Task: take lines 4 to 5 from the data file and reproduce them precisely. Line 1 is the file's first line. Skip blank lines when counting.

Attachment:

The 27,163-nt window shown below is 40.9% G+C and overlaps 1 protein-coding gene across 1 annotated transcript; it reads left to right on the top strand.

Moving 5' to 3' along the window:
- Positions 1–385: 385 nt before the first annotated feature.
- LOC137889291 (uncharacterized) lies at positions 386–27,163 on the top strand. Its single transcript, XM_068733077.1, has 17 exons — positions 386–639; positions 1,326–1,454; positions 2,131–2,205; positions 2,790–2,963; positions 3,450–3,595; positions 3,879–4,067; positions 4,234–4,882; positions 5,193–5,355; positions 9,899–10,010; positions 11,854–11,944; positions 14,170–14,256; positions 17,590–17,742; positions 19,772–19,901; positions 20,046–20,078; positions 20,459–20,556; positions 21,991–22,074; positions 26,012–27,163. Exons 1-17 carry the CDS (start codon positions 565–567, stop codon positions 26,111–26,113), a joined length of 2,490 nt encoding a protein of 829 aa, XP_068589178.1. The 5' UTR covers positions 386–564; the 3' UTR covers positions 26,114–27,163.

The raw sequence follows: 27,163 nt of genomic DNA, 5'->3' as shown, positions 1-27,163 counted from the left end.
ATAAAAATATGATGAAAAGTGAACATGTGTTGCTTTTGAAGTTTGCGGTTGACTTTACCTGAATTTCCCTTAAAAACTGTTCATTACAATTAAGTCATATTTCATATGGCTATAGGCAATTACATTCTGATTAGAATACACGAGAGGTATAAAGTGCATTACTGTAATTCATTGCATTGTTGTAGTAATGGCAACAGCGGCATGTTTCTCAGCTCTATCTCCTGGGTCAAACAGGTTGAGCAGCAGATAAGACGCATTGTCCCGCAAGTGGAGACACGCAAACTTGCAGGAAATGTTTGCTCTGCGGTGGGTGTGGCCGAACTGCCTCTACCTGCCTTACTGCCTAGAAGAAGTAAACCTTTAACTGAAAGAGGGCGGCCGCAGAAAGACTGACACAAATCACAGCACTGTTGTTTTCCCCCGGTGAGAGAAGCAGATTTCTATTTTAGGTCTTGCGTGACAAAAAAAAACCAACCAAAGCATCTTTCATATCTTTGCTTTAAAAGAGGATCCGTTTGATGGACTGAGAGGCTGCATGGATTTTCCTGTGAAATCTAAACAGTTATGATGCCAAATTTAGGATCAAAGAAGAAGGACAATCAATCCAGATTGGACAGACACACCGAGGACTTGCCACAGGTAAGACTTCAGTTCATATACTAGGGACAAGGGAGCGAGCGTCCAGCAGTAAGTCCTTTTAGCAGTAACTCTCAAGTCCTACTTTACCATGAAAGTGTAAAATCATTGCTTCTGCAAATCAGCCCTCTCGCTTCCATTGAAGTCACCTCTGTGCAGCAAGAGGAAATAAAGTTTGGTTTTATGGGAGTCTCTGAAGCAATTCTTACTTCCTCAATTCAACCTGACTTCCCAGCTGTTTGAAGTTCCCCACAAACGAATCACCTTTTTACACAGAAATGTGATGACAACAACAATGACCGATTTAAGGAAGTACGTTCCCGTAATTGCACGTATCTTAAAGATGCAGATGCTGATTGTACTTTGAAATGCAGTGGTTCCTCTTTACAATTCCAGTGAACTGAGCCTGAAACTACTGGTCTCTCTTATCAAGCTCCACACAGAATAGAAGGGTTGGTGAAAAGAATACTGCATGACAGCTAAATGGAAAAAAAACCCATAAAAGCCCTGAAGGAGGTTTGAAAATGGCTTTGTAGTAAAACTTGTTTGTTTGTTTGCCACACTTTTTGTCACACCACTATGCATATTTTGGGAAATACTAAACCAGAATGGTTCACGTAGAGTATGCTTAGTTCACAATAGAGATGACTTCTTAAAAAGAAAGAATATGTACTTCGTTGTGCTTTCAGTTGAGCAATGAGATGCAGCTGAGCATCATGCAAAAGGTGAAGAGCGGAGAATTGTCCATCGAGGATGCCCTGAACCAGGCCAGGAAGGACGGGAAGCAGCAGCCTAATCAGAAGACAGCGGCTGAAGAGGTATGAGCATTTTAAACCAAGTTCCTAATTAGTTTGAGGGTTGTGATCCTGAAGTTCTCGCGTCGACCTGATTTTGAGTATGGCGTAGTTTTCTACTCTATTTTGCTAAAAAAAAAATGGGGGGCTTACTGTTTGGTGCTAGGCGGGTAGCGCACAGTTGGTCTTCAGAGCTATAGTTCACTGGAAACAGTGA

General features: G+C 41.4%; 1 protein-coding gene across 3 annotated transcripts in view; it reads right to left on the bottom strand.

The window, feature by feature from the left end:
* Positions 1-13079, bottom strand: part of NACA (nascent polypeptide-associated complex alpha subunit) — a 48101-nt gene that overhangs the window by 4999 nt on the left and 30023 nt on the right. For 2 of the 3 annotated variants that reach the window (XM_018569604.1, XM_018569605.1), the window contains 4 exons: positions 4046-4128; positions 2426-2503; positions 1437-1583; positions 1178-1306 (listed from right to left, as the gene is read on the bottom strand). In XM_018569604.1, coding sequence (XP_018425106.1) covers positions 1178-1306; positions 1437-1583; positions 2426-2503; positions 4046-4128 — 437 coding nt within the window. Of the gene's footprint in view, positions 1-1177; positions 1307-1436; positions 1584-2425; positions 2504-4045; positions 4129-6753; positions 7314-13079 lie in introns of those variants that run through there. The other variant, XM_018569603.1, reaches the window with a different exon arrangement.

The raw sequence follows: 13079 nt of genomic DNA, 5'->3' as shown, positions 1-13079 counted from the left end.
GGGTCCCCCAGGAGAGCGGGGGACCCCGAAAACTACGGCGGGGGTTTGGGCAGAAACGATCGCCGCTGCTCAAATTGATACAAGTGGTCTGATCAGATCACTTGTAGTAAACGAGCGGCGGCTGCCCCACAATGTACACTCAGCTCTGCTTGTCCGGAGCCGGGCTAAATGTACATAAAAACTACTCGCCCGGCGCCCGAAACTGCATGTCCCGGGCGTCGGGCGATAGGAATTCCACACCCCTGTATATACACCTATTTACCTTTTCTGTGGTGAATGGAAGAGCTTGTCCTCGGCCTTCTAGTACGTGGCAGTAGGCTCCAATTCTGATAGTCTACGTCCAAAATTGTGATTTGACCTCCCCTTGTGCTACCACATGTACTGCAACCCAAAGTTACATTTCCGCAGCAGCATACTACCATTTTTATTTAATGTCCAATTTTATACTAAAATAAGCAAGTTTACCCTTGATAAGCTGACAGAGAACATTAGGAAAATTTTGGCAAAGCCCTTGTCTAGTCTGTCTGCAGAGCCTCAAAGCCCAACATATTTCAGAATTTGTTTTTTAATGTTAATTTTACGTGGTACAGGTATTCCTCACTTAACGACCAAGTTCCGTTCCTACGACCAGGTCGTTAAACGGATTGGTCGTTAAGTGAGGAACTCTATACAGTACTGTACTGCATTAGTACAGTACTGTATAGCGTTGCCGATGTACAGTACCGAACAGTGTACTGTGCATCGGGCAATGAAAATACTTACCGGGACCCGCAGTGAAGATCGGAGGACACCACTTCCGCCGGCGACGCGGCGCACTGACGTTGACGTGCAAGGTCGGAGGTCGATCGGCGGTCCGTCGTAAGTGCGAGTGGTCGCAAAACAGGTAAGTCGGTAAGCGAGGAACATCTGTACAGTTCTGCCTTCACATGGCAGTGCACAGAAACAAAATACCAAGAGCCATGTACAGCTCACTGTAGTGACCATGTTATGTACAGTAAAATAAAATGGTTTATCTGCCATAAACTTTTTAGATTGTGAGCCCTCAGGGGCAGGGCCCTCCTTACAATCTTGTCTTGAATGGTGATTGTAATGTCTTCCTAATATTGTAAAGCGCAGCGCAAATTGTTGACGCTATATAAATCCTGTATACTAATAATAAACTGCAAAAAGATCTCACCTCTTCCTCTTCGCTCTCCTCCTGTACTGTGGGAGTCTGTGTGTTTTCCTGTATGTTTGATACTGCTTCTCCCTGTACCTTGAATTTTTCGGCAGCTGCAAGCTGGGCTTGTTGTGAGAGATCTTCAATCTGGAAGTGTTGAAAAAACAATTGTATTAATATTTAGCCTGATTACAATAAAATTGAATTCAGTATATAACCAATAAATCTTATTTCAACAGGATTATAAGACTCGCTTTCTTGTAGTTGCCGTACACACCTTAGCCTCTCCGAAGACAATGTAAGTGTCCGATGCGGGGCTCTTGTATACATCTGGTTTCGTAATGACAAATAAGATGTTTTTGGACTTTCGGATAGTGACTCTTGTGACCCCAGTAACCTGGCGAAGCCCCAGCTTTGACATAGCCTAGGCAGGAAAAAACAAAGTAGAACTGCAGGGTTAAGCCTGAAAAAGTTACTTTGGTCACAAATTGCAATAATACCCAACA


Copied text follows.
- LOC137889291 (uncharacterized) lies at positions 386–27,163 on the top strand. Its single transcript, XM_068733077.1, has 17 exons — positions 386–639; positions 1,326–1,454; positions 2,131–2,205; positions 2,790–2,963; positions 3,450–3,595; positions 3,879–4,067; positions 4,234–4,882; positions 5,193–5,355; positions 9,899–10,010; positions 11,854–11,944; positions 14,170–14,256; positions 17,590–17,742; positions 19,772–19,901; positions 20,046–20,078; positions 20,459–20,556; positions 21,991–22,074; positions 26,012–27,163. Exons 1-17 carry the CDS (start codon positions 565–567, stop codon positions 26,111–26,113), a joined length of 2,490 nt encoding a protein of 829 aa, XP_068589178.1. The 5' UTR covers positions 386–564; the 3' UTR covers positions 26,114–27,163.

The raw sequence follows: 27,163 nt of genomic DNA, 5'->3' as shown, positions 1-27,163 counted from the left end.